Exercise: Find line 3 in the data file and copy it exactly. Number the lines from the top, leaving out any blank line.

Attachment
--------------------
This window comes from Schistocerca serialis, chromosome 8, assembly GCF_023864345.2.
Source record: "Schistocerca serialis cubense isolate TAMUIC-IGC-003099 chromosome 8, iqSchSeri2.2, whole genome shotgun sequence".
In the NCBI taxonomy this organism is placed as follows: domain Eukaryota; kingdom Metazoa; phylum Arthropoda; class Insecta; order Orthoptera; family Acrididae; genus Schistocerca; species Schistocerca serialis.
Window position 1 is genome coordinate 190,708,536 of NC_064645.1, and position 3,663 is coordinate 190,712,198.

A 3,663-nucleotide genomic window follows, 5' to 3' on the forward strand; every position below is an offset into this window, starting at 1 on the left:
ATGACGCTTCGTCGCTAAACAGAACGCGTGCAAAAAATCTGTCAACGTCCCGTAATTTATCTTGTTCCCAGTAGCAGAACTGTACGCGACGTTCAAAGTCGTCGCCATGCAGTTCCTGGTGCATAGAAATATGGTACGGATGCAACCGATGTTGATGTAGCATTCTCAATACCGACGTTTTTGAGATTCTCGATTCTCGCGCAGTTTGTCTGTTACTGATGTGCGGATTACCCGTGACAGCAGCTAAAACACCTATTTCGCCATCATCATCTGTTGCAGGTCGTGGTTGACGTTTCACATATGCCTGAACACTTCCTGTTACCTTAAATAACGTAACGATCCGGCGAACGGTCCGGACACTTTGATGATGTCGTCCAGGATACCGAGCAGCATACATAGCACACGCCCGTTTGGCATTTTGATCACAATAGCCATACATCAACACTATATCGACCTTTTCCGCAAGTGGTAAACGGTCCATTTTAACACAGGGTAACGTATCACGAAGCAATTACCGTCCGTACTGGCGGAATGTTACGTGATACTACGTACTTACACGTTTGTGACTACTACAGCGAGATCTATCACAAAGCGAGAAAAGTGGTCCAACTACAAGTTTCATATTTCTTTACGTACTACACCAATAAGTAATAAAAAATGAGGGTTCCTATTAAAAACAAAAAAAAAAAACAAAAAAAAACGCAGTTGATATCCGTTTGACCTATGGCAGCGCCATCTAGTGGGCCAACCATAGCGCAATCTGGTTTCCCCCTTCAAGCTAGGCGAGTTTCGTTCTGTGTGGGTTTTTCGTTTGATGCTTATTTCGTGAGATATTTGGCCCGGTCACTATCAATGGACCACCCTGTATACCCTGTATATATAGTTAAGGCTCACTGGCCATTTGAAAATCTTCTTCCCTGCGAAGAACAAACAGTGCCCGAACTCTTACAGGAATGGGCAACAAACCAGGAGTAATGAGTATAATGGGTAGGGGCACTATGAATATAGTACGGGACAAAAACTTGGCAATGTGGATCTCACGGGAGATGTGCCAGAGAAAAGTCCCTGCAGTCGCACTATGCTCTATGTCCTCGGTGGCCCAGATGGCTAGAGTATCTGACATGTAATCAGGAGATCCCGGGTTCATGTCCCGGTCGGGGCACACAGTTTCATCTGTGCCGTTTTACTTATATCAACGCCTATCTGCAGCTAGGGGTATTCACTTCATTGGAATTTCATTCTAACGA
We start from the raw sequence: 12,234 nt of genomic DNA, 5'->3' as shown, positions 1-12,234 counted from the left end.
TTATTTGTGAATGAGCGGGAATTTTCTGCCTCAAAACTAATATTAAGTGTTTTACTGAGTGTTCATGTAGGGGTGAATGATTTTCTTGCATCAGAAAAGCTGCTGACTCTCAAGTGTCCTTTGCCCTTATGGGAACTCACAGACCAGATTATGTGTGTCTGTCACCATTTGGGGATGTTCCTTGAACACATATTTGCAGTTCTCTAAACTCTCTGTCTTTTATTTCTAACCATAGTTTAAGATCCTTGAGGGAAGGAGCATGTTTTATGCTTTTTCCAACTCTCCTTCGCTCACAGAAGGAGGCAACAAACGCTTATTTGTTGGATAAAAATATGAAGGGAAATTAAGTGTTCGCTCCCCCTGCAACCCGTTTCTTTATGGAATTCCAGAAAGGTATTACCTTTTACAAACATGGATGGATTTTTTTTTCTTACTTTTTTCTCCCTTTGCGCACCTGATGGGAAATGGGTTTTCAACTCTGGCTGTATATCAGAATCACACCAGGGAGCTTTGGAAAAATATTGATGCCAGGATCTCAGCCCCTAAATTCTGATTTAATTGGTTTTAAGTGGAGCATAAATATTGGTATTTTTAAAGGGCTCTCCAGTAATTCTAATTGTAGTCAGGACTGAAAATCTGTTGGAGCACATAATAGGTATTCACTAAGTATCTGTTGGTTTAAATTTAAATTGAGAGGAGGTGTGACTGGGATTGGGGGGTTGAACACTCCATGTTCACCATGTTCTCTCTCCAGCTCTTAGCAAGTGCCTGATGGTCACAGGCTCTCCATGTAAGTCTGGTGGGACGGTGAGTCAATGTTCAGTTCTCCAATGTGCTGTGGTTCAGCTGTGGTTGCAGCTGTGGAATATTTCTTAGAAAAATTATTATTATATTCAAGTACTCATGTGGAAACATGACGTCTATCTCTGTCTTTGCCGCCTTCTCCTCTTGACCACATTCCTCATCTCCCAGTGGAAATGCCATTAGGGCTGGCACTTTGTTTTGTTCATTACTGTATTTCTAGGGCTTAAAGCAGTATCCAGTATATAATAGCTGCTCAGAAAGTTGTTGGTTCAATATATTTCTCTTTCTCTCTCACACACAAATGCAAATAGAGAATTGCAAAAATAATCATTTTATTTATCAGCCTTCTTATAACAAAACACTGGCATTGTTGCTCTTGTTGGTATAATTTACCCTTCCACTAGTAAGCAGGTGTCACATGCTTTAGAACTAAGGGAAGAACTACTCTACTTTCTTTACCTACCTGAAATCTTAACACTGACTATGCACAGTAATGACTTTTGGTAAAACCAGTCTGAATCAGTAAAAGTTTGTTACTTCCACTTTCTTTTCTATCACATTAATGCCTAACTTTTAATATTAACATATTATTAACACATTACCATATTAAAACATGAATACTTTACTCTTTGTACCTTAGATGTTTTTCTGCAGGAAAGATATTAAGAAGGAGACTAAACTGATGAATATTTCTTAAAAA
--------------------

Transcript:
In the NCBI taxonomy this organism is placed as follows: domain Eukaryota; kingdom Metazoa; phylum Arthropoda; class Insecta; order Orthoptera; family Acrididae; genus Schistocerca; species Schistocerca serialis.